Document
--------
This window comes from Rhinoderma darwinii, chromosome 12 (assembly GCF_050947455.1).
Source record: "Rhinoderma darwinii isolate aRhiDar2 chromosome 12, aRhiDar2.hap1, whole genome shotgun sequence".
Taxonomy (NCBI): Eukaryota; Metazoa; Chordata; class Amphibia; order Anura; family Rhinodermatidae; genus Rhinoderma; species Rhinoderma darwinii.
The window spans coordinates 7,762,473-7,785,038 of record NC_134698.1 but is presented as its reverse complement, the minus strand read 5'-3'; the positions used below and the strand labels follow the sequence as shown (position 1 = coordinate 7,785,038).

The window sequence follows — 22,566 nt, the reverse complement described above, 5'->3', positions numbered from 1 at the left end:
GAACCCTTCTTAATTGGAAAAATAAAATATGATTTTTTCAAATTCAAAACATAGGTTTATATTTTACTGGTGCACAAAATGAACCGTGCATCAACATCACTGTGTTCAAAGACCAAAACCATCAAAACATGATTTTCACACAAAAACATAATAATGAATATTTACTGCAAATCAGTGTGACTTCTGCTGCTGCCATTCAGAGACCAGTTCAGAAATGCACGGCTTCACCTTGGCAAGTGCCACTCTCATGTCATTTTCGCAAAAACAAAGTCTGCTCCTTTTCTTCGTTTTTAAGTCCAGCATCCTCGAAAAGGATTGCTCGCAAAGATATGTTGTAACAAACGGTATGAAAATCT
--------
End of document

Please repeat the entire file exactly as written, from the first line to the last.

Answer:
This window comes from Rhinoderma darwinii, chromosome 12 (assembly GCF_050947455.1).
Source record: "Rhinoderma darwinii isolate aRhiDar2 chromosome 12, aRhiDar2.hap1, whole genome shotgun sequence".
Taxonomy (NCBI): Eukaryota; Metazoa; Chordata; class Amphibia; order Anura; family Rhinodermatidae; genus Rhinoderma; species Rhinoderma darwinii.
The window spans coordinates 7,762,473-7,785,038 of record NC_134698.1 but is presented as its reverse complement, the minus strand read 5'-3'; the positions used below and the strand labels follow the sequence as shown (position 1 = coordinate 7,785,038).

The window sequence follows — 22,566 nt, the reverse complement described above, 5'->3', positions numbered from 1 at the left end:
GAACCCTTCTTAATTGGAAAAATAAAATATGATTTTTTCAAATTCAAAACATAGGTTTATATTTTACTGGTGCACAAAATGAACCGTGCATCAACATCACTGTGTTCAAAGACCAAAACCATCAAAACATGATTTTCACACAAAAACATAATAATGAATATTTACTGCAAATCAGTGTGACTTCTGCTGCTGCCATTCAGAGACCAGTTCAGAAATGCACGGCTTCACCTTGGCAAGTGCCACTCTCATGTCATTTTCGCAAAAACAAAGTCTGCTCCTTTTCTTCGTTTTTAAGTCCAGCATCCTCGAAAAGGATTGCTCGCAAAGATATGTTGTAACAAACGGTATGAAAATCT